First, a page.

RE HCM  WADC 20
HCM was born on 2 May 1983 in Vienna, Austria. She is now 34 years old. She was born to SH and a man whose name is not known. He played no part in her life. Not long after the birth SH emigrated to Australia with HCM and settled in Western Australia. HCM has resided in Australia since then.
HCM attended Iona Primary School in Mosman Park. In year 7 she attended St Thomas Primary School in Claremont in the hope that, in year 8, she might be accepted at John XXIII College in Mt Claremont for her secondary schooling.
HCM’s mother was concerned about HCM’s weakness in mathematics and, anxious to improve her marks in that field, with a view to gaining entry to John XXIII College, engaged the services of a tutor in mathematics to provide after-school tutoring.
The tutor had placed advertisements in local newspapers circulating in the western suburbs of Perth offering his services as a tutor in mathematics. HCM’s mother noticed his advertisement and contacted him. She engaged him to provide after-school tutoring at their home in Monument Street, Mosman Park. The tutor was, at that time, a teacher at Scotch College in Swanbourne in his mid-50s.
HCM said that she was unable to tell her parents about the tutor’s molestation of her and did not do so. The first person she told was, she said, a psychiatrist, Dr Ann McDonald, at her rooms at Stirling Street, Fremantle. That was in 1999. She was not, she said, ready to report the matter to police at that time.
HCM’s final encounter with the tutor was when she was in her final year of primary school. The next few years saw the breakdown of her family life leading to an apparent abandonment by her mother, educational disruption and a descent into mental ill-health. As her mental state deteriorated the matter of the tutor’s treatment of her came to the attention of Dr McDonald. She referred that matter to appropriate authorities but it appears to have been taken no further. At the age of about 26 years HCM brought the matter to the attention of the police. The tutor was charged but later released following the decision by the Director of Public Prosecutions not to prosecute the matter further. HCM’s period of mental ill-health was, no doubt, a factor in that decision-making process.
The correct approach to adopt in fixing an appropriate amount of compensation is to apply ordinary principles of assessment of damages subject, of course, to the jurisdictional limit imposed by the Criminal Injuries Compensation Act (Act). The jurisdictional limit for offences committed between 1 July 1991 and 31 December 2003 as prescribed by s 31 of the Act is $50,000.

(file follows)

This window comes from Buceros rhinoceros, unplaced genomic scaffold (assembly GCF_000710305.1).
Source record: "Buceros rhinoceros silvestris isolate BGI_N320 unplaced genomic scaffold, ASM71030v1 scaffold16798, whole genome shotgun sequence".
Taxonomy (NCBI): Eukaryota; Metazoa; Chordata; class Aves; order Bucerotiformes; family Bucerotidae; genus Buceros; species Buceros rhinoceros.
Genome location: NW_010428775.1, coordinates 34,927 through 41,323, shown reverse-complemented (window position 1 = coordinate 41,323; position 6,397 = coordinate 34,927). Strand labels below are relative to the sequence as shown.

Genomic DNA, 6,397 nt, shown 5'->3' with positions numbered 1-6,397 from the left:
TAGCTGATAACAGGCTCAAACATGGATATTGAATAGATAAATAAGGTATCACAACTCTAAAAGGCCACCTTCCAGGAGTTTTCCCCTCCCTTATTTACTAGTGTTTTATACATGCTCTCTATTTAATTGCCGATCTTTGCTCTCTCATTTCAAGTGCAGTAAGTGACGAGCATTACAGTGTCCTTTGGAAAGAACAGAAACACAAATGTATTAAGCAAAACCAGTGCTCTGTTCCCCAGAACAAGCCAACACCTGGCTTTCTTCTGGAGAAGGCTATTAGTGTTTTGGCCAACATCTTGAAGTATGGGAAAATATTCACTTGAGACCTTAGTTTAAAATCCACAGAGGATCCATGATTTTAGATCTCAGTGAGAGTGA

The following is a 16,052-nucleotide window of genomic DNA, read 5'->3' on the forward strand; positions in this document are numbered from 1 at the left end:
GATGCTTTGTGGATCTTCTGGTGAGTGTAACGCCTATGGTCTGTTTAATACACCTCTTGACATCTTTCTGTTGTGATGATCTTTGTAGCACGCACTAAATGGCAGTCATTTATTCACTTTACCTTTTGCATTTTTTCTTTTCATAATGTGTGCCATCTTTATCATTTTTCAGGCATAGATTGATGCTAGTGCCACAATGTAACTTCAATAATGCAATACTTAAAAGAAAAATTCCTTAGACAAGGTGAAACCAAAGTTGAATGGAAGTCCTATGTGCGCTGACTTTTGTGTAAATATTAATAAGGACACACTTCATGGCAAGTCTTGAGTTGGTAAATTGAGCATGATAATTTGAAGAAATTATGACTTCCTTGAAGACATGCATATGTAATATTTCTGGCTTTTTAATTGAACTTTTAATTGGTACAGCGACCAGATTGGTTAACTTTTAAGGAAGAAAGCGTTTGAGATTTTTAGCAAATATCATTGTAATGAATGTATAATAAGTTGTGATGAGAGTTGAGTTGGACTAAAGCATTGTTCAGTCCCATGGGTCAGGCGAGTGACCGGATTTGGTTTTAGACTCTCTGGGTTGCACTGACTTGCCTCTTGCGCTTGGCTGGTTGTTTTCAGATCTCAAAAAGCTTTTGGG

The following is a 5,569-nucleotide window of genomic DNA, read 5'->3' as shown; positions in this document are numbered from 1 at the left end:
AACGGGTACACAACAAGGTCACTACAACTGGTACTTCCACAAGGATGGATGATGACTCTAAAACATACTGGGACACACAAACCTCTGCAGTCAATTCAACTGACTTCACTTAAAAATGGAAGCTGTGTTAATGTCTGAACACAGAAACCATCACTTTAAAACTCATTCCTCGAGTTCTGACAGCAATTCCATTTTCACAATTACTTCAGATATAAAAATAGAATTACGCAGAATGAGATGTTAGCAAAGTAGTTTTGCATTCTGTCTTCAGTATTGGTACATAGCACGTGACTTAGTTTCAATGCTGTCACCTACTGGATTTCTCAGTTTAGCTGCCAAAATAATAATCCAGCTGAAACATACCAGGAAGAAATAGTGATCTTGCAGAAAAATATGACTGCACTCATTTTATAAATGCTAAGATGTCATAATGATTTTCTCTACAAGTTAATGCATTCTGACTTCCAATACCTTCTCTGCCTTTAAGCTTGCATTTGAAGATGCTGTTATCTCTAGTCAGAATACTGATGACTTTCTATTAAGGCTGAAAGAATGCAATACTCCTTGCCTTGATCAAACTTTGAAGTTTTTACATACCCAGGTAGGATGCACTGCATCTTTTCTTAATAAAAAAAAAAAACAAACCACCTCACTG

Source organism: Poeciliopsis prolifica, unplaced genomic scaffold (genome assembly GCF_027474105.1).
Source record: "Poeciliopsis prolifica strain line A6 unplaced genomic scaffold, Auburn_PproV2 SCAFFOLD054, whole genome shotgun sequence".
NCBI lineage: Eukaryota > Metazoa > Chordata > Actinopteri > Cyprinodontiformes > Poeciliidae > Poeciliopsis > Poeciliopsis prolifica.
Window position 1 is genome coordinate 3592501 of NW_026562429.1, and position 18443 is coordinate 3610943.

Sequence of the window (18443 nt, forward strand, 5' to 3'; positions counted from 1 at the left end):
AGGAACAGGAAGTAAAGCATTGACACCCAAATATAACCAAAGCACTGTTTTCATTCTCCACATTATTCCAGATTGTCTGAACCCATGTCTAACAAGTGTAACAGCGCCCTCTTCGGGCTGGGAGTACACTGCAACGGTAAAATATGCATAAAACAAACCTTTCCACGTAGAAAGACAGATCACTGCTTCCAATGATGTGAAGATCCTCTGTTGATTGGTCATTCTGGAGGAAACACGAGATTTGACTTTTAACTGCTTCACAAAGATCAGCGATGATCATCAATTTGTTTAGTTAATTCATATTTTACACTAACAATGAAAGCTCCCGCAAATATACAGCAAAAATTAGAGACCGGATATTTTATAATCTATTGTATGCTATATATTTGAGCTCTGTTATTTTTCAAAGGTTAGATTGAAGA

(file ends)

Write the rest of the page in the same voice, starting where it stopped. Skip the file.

Where there are multiple offences on separate occasions, the Act does not limit compensation to the maximum for a single offence. Accordingly, pursuant to s 34(2) of the Act, the maximum penalty that can be awarded in this matter is $100,000.
The maximum compensation payable under the Act is merely a jurisdictional limit and not reserved for the worst cases.
In such circumstances, a Court may not make an award of compensation unless satisfied that the claimed injury and loss has occurred as a consequence of the commission of the alleged offences. Given the very significant troubles which confronted HCM in the years following her treatment at the hands of the tutor, the issue of causation is a difficult one. Sympathy for HCM has no role to play in the task that the Court had to undertake.
“Injury” is widely defined by the Act to mean bodily harm, mental and nervous shock or pregnancy. “Loss” is defined by s 6 of the Act and includes expenses that are actually and reasonably incurred by or on behalf of the victim that arise directly from or that arise in obtaining any report from a health professional or a counsellor in relation to the injury suffered by the victim.
As with the issue of liability the burden of proof is on HCM to establish, on the balance of probabilities, a causal relationship between the commission of the offence by the tutor and her injuries. It is sufficient for her to establish that the offence materially contributed to any injury or loss.
If the evidence establishes that a non-compensable event contributed to the claimed injury or loss the award of compensation must be reduced to take into account that other contribution.
If it is not possible to disentangle the consequences of the offence from the non-compensable event the claimant is entitled to the full amount of compensation.
The Court on appeal from a decision of the Criminal Injuries Compensation assessor accepted that HCM had been diagnosed with “multiple psychiatric conditions since 1999, including depression, adjustment disorder and post-traumatic stress disorder” arising from the alleged incidents with the tutor and concluded that an award of $78,970 was adequate to compensate HCM for her injuries.
The content of this article is intended to provide a general guide to the subject matter. Specialist advice should be sought about your specific circumstances.